Science lessons at Laleham Gap School are often related to real-life uses, involve hands-on investigation and are good fun. This month saw the hands-on element taken to the next level when the school took 11 of their pupils, from Year 8, 9 and 10, to Discovery Park Sandwich for the ‘Big Bang’ Science event.
During the morning pupils had witnessed big bangs, seen how a super chilled banana (-198 degrees centigrade) reacts, had a chance to see how robots of the future might be powered by our thoughts and even built a da Vinci bridge.
Teacher Paul Ursell, who took the children to the event, said: “The motto of Laleham Gap School is Learn, Grow, Succeed and that is exactly what happened at this event. Science is at its best when the pupils are fully involved and when it is related to real-life uses. That is why our pupils achieved so much from the day.”
Laleham Gap pupils joined hundreds of others from all over Kent in attending the event and participating in the stalls run by enthusiastic STEM ambassadors. Pupils learnt in a very practical way how long different materials take to degrade and found out about anti-bodies through balloon modelling! As well as discovering the different exciting careers learning science can lead to they also learnt first-hand from the Armed Forces how they use science in their work.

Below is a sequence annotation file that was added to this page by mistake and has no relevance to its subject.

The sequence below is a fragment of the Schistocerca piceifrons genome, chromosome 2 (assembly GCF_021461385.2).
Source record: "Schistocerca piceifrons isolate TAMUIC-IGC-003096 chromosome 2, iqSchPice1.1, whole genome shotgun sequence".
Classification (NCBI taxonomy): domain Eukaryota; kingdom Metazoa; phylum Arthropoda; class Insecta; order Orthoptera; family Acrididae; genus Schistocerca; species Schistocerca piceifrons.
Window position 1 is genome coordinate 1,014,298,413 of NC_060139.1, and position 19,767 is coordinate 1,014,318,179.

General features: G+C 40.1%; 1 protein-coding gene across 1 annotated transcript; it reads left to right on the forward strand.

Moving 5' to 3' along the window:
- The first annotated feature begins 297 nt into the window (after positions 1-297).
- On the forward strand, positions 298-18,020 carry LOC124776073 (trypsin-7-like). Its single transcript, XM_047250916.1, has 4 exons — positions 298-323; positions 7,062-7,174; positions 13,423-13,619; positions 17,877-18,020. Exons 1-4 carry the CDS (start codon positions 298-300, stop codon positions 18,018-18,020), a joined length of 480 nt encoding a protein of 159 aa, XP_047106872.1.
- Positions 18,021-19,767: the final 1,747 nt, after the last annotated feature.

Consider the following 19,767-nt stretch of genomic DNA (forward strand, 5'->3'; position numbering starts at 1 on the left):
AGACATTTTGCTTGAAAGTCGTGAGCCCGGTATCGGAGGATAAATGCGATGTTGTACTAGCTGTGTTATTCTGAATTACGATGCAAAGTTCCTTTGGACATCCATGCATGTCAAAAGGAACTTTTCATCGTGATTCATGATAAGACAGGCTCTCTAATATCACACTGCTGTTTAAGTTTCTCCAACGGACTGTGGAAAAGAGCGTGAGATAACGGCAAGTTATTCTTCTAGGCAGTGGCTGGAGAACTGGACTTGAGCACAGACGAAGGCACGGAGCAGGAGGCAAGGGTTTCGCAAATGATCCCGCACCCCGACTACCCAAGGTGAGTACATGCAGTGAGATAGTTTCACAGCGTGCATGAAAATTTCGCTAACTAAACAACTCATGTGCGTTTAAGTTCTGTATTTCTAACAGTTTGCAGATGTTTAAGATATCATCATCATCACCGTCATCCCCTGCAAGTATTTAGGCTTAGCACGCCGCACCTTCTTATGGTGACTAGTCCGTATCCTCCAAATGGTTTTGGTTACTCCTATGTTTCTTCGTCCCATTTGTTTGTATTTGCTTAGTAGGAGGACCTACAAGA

Wearing safety equipment, the pupils explored states of matter using liquid nitrogen, having their faces put in a cloud and even smashing super cooled rubber tubing into pieces with a hammer.
Mr Ursell said: “Of course it was great to see my pupils smiling, joining in and just having fun, but just as pleasing was listening to their questions and discussing their thoughts with them as they grappled with various scientific conundrums.”
Laleham Gap science department is now busy preparing for its own science show.
It is just great how Schools make science come alive like this. Well done to all.
I really enjoyed the event. All of the organisations involved were great and the children really loved being given the opportunity to get hands-on with the experiments and equipment. The photographs only capture a small glimpse of what the children got out of the event.
Thank you to everyone who made this possible.
Amazing! Science was never as fun as this when I was at school. What a fantastic learning opportunity.